Why a Minor Matters
Picking a minor should be a major decision. More than a series of classes, a minor is an important part of a student's college experience. It can help complement a major by giving a student additional skills and insights that might not be inherent to his/her major. In addition, it can boost the career marketability of a major that might not be well known and enhance one's application for graduate school. Upon graduation, it can help shape an individual's career path. While some students chose minors that complement their majors, others pick disciplines that reflect interests, aptitudes or career marketability.
Why is a Minor Important?
Potential employers as well as graduate school personnel look at many facets of a candidate to assess suitability.
A well-chosen minor can give a student an edge in the job search process, especially in today's highly competitive marketplace where employers are looking for multi-dimensional candidates with solid skill sets. Competencies, such as writing, foreign language fluency, information technology and management, can make a candidate favorably stand out.
Tips for Picking a Minor
- Take time to assess the many disciplines available to you by researching them on the web and by talking with your academic advisor as well as with faculty members in each of the disciplines, so you can pick the right one for you.
- If you are interested in a minor that complements your major, pick one that will enhance and broaden your insights and competencies but not be redundant in coursework.
- If a particular discipline ignites a passion in you but is one you didn't want to major in because you weren't sure of its career marketability, consider choosing it as your minor.
- If you select a pre-professional major (e.g., business, pre-physical therapy), consider picking a liberal arts minor (e.g., English, biology). Conversely, if you have a liberal arts major, you may want to choose a pre-professional minor. This combination can give you an academic foundation conducive to building interdisciplinary insights and competencies as well as enhancing your career marketability.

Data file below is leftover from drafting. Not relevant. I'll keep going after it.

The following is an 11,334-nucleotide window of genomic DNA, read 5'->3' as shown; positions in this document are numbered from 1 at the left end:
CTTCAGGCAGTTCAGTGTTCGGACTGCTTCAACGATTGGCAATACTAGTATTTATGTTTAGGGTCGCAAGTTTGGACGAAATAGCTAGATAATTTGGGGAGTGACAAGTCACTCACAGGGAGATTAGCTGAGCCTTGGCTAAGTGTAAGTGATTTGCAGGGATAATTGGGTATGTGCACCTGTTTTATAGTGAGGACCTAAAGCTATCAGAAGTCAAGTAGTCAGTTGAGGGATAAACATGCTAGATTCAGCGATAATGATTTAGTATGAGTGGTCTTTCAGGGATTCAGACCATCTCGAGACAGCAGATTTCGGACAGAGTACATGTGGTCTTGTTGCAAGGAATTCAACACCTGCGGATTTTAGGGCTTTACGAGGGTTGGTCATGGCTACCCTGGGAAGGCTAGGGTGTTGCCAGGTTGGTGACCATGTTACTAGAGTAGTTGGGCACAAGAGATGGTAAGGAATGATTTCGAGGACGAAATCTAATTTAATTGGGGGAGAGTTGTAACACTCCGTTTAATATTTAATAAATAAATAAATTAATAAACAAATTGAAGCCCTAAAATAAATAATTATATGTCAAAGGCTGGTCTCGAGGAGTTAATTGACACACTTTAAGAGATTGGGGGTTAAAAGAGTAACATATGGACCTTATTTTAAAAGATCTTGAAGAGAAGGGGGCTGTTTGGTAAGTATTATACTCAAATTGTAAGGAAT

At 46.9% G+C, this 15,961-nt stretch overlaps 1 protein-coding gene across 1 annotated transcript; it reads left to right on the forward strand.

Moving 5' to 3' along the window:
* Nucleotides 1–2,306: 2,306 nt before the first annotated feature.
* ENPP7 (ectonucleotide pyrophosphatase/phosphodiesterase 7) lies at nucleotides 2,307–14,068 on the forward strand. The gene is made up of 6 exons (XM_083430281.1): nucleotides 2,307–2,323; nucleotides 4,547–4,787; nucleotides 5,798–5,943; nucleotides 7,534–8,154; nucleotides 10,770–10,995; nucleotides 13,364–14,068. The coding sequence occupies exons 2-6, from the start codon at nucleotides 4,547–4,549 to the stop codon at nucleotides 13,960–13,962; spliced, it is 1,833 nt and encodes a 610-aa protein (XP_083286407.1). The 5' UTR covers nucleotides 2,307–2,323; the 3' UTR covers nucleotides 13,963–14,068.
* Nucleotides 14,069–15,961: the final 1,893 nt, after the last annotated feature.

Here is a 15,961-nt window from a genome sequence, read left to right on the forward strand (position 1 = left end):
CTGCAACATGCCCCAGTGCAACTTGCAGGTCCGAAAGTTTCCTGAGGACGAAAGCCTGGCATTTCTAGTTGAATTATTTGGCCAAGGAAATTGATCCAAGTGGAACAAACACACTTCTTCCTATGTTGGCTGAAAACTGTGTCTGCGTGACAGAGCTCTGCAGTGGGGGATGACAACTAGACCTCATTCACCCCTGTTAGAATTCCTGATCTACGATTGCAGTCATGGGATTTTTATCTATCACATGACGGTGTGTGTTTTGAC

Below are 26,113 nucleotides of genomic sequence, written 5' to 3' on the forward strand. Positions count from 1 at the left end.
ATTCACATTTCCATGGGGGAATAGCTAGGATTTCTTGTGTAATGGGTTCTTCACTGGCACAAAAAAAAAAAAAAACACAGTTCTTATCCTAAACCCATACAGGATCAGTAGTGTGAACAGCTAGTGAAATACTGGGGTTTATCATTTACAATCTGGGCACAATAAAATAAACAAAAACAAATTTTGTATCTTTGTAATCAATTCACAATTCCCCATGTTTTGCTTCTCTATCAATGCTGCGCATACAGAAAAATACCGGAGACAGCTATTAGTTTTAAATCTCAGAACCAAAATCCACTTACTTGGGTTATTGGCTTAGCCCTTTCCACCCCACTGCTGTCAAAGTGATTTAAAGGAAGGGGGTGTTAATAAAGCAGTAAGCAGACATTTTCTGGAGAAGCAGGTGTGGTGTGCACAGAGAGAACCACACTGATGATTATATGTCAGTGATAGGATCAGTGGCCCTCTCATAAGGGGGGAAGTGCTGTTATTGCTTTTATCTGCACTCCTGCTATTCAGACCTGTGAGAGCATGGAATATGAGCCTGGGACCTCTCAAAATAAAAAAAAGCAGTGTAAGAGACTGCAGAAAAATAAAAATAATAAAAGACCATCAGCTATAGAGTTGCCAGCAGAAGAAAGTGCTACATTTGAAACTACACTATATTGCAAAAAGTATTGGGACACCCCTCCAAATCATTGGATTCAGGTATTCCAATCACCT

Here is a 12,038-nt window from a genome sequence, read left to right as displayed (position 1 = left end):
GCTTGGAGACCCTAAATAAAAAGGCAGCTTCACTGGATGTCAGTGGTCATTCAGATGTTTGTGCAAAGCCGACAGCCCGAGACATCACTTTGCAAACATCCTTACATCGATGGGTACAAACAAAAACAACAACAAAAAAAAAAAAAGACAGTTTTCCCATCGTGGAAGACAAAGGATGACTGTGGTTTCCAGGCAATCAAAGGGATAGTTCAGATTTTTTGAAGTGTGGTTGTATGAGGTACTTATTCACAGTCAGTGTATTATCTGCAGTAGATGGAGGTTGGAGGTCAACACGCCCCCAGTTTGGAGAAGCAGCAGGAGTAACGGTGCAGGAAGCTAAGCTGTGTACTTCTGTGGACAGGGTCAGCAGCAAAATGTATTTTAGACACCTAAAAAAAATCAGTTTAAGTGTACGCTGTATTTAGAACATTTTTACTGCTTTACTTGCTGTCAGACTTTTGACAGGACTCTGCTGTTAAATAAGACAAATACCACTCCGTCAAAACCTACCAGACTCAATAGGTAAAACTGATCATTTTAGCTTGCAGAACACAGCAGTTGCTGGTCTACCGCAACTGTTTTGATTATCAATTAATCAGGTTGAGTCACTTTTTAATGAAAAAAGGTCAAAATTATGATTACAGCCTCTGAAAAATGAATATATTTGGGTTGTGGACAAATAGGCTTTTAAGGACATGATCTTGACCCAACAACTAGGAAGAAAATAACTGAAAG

- Consider the benefits of getting a minor in an area that challenges you, so you can boost your skill level (e.g., writing, mathematics, information technology) and make yourself more career marketable.
- Look ahead to post-graduation plans and minor in a foreign language if there is a likelihood you will be living, working and/or traveling to an area with a high concentration of individuals who speak a foreign language.
- If you are interested in starting your own business one day, consider entrepreneurship as your minor so you can better understand and prepare for this future endeavor.
- Some disciplines are only available as minors at BW, so you may have to minor in a particular area if you have an interest or aptitude for it.
What is a Minor?
A minor is a student's secondary field of study. A student must have a major and a minor or a double major to fulfill graduation requirements. A minor consists of 17 semester credit hours in one department or division other than one's major.